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So, I’m late to the party, as per usual, but I finally watched the #worldstoughestjob video that has gone viral. I watched it at work, which was both stupid and smart.

It was stupid because it made me cry, and I didn’t wear waterproof mascara today.

It was smart, because I really needed to watch it.

I wrote about my current trouble at work a few weeks ago. Things aren’t getting any better (if possible, they are getting worse).  I have been feeling pretty worthless. Watching this video reminded me that I am so much more than an employee. I am Amelia’s mom. That’s the best job in the world, and it pays dividends over anything else I could possibly get, ever. Even if the pay is actually $0.

It made me realize if they can post a fake job description describing motherhood as the toughest job in the world, I should put it on my resume. After birthing a child and taking care of a newborn, infant, and now toddler, I definitely feel like I can handle any other job.

Employers often view motherhood as a detriment to a potential/current employee. Probably because they think you’ll be calling off every other day for an ill child, or so I’m told. I’ve found the fact that I need a traditional 8-5 schedule to be an issue for a lot of employers. Whatever. I guarantee there is nothing any job could put me under that is more difficult than my true “fulltime job”. Plus, my “associate” is awesome and thinks I’m a rock star, which is more than any other job could ever do.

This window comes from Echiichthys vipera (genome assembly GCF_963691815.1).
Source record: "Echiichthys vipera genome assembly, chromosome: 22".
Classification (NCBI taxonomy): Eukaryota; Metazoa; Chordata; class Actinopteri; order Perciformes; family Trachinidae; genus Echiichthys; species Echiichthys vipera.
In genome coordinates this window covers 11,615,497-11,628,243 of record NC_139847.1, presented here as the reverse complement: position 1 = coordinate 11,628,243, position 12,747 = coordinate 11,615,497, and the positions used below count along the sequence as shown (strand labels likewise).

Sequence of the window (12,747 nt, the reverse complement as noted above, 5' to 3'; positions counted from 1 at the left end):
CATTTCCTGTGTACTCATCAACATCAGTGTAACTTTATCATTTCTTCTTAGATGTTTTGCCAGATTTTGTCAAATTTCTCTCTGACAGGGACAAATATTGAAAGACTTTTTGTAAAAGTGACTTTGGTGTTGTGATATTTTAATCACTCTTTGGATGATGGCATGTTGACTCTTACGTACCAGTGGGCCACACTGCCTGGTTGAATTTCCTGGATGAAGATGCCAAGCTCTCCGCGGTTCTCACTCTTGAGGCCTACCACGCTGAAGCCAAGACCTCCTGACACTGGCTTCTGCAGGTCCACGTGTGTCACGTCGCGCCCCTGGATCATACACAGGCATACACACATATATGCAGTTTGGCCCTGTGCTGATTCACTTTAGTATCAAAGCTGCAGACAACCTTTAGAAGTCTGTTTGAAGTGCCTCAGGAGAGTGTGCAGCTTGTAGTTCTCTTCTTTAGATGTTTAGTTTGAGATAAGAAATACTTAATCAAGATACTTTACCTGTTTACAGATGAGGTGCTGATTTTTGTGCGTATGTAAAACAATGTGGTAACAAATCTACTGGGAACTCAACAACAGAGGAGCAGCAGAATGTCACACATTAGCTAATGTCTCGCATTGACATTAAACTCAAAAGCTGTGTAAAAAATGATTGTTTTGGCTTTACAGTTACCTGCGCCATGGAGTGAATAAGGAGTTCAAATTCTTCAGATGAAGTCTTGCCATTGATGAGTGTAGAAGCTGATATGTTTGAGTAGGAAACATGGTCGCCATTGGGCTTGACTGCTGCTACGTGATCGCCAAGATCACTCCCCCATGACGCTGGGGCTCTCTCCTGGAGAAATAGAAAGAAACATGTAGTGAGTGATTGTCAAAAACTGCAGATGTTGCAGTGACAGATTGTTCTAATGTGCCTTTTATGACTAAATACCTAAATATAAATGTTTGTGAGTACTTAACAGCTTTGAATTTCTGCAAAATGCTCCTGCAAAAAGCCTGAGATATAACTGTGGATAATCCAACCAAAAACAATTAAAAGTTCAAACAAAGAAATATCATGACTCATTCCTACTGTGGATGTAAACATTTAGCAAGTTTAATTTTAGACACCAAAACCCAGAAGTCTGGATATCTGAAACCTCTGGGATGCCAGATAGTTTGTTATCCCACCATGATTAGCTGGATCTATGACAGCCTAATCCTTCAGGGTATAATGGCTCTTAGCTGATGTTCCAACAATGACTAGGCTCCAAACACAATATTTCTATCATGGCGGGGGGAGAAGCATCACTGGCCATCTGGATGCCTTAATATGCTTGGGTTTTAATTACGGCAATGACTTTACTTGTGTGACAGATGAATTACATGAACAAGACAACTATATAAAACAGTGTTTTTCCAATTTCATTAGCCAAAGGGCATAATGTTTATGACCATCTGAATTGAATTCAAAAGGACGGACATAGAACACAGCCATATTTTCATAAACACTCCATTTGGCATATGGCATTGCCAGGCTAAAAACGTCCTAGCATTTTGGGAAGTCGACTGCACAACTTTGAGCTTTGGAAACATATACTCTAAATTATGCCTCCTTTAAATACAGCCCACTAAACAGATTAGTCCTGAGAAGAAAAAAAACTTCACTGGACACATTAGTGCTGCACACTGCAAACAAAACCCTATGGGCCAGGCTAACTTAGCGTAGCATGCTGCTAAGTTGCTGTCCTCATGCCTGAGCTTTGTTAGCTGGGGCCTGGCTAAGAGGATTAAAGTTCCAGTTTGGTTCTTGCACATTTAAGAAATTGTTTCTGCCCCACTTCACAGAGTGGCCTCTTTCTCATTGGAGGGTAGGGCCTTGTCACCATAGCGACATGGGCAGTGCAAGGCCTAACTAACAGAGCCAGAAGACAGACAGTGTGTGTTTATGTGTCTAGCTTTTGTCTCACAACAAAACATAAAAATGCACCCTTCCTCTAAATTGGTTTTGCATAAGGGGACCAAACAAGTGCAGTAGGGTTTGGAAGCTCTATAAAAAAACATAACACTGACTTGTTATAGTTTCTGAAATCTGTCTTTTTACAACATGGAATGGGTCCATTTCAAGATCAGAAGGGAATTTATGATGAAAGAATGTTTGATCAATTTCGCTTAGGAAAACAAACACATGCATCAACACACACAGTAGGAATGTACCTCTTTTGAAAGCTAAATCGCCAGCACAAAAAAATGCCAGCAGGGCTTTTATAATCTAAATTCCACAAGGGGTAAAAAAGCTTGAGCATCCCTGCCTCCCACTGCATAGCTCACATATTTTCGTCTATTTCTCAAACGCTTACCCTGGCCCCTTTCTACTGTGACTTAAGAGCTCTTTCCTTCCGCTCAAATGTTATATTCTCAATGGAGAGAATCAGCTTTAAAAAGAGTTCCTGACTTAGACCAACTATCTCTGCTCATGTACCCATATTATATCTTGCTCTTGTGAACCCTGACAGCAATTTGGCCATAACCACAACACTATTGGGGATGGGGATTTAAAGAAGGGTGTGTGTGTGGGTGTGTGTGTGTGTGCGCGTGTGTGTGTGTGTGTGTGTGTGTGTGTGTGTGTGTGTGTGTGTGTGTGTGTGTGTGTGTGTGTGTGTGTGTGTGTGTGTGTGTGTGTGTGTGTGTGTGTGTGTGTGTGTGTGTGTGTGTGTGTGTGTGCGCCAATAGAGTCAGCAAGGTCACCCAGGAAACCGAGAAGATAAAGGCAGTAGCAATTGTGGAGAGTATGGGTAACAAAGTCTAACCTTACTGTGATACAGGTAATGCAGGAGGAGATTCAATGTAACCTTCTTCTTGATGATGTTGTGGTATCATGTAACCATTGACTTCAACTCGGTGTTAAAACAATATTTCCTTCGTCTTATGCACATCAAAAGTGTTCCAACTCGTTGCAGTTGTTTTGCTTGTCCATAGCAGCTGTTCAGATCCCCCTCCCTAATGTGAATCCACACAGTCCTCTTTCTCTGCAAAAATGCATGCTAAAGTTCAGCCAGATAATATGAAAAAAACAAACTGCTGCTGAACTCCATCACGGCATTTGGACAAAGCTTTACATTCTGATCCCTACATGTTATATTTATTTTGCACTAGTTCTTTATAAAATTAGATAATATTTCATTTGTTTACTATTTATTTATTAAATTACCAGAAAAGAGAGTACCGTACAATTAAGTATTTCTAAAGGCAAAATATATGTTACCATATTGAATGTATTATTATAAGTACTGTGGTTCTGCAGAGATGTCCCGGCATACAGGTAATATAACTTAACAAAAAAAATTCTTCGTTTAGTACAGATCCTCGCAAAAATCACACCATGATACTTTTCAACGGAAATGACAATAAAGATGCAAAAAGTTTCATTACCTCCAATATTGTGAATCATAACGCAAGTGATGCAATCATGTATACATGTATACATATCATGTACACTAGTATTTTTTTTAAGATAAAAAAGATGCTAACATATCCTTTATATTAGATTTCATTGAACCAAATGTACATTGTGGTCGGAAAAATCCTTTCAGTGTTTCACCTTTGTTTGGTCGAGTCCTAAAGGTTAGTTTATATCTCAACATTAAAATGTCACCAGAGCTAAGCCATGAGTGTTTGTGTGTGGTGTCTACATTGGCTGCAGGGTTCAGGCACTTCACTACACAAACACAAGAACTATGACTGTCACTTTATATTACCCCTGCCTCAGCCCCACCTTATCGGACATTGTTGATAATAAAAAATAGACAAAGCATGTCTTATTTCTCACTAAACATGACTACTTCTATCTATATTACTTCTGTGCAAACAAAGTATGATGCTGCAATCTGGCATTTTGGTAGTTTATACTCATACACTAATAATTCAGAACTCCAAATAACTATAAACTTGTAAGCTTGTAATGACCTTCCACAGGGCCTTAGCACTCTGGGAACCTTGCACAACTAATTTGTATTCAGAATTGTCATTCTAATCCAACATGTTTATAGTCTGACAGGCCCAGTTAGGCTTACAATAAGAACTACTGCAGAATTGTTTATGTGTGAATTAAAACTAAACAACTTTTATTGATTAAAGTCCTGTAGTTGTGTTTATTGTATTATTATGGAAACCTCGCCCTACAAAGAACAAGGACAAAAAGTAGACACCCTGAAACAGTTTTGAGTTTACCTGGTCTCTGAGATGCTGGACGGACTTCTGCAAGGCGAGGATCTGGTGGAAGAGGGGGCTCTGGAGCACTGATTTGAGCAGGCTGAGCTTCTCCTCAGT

Potential employers, hire a mom (and if you’re in the Indy area, hire this mom). You’ll be thankful you did when you need a band-aid or an afternoon snack. I promise.

Unexpected challenges

When John took this job, we both knew he would be traveling a lot. It’s the cost of being married to a pilot. When being out of town is your husband’s profession, you have to expect to be on your own a good bit of the time. I knew this going into it. I try not to complain about it too much. Plus, if he’s grounded for too long, he gets SUPER cranky.

The past couple weeks John has been flying a ton due to the company being short staffed. He has only been home a day at a time, and his schedule is extremely erratic. He is living his dream, and working on building a future for us. I understand it is for the best.